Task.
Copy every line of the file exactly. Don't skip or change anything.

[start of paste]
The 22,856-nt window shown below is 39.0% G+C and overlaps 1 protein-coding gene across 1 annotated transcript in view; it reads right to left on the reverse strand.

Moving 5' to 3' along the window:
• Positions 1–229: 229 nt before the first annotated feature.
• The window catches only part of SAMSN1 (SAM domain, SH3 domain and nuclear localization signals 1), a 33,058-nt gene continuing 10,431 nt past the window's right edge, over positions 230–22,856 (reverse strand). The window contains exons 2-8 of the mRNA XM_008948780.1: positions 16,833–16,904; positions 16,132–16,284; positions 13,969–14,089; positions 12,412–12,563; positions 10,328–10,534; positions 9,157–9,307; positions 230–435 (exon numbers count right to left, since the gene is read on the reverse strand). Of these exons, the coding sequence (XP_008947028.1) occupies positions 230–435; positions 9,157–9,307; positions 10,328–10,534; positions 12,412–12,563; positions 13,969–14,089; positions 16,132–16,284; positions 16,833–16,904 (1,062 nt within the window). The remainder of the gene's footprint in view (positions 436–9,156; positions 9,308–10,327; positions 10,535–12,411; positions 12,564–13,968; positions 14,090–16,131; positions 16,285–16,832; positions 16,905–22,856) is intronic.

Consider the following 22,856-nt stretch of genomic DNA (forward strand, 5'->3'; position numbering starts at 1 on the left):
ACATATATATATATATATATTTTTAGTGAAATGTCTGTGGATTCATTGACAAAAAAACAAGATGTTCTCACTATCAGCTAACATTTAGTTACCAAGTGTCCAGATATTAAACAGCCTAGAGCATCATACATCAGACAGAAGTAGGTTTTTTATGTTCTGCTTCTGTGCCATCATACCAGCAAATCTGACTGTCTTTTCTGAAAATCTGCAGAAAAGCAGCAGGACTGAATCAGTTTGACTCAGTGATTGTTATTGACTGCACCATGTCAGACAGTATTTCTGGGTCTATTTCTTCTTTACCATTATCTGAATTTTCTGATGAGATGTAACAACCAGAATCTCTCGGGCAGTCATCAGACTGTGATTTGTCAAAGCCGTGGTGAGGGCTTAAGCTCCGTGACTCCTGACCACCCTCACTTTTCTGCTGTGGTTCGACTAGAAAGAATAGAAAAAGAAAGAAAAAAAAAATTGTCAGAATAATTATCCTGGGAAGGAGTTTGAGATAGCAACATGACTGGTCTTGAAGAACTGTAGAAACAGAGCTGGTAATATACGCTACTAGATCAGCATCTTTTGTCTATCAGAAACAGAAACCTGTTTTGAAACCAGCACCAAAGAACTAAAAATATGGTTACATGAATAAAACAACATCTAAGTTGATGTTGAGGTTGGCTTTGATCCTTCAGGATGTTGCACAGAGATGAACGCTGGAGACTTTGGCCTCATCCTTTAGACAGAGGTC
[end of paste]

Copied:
The 22,856-nt window shown below is 39.0% G+C and overlaps 1 protein-coding gene across 1 annotated transcript in view; it reads right to left on the reverse strand.

Moving 5' to 3' along the window:
• Positions 1–229: 229 nt before the first annotated feature.
• The window catches only part of SAMSN1 (SAM domain, SH3 domain and nuclear localization signals 1), a 33,058-nt gene continuing 10,431 nt past the window's right edge, over positions 230–22,856 (reverse strand). The window contains exons 2-8 of the mRNA XM_008948780.1: positions 16,833–16,904; positions 16,132–16,284; positions 13,969–14,089; positions 12,412–12,563; positions 10,328–10,534; positions 9,157–9,307; positions 230–435 (exon numbers count right to left, since the gene is read on the reverse strand). Of these exons, the coding sequence (XP_008947028.1) occupies positions 230–435; positions 9,157–9,307; positions 10,328–10,534; positions 12,412–12,563; positions 13,969–14,089; positions 16,132–16,284; positions 16,833–16,904 (1,062 nt within the window). The remainder of the gene's footprint in view (positions 436–9,156; positions 9,308–10,327; positions 10,535–12,411; positions 12,564–13,968; positions 14,090–16,131; positions 16,285–16,832; positions 16,905–22,856) is intronic.

Consider the following 22,856-nt stretch of genomic DNA (forward strand, 5'->3'; position numbering starts at 1 on the left):
ACATATATATATATATATATTTTTAGTGAAATGTCTGTGGATTCATTGACAAAAAAACAAGATGTTCTCACTATCAGCTAACATTTAGTTACCAAGTGTCCAGATATTAAACAGCCTAGAGCATCATACATCAGACAGAAGTAGGTTTTTTATGTTCTGCTTCTGTGCCATCATACCAGCAAATCTGACTGTCTTTTCTGAAAATCTGCAGAAAAGCAGCAGGACTGAATCAGTTTGACTCAGTGATTGTTATTGACTGCACCATGTCAGACAGTATTTCTGGGTCTATTTCTTCTTTACCATTATCTGAATTTTCTGATGAGATGTAACAACCAGAATCTCTCGGGCAGTCATCAGACTGTGATTTGTCAAAGCCGTGGTGAGGGCTTAAGCTCCGTGACTCCTGACCACCCTCACTTTTCTGCTGTGGTTCGACTAGAAAGAATAGAAAAAGAAAGAAAAAAAAAATTGTCAGAATAATTATCCTGGGAAGGAGTTTGAGATAGCAACATGACTGGTCTTGAAGAACTGTAGAAACAGAGCTGGTAATATACGCTACTAGATCAGCATCTTTTGTCTATCAGAAACAGAAACCTGTTTTGAAACCAGCACCAAAGAACTAAAAATATGGTTACATGAATAAAACAACATCTAAGTTGATGTTGAGGTTGGCTTTGATCCTTCAGGATGTTGCACAGAGATGAACGCTGGAGACTTTGGCCTCATCCTTTAGACAGAGGTC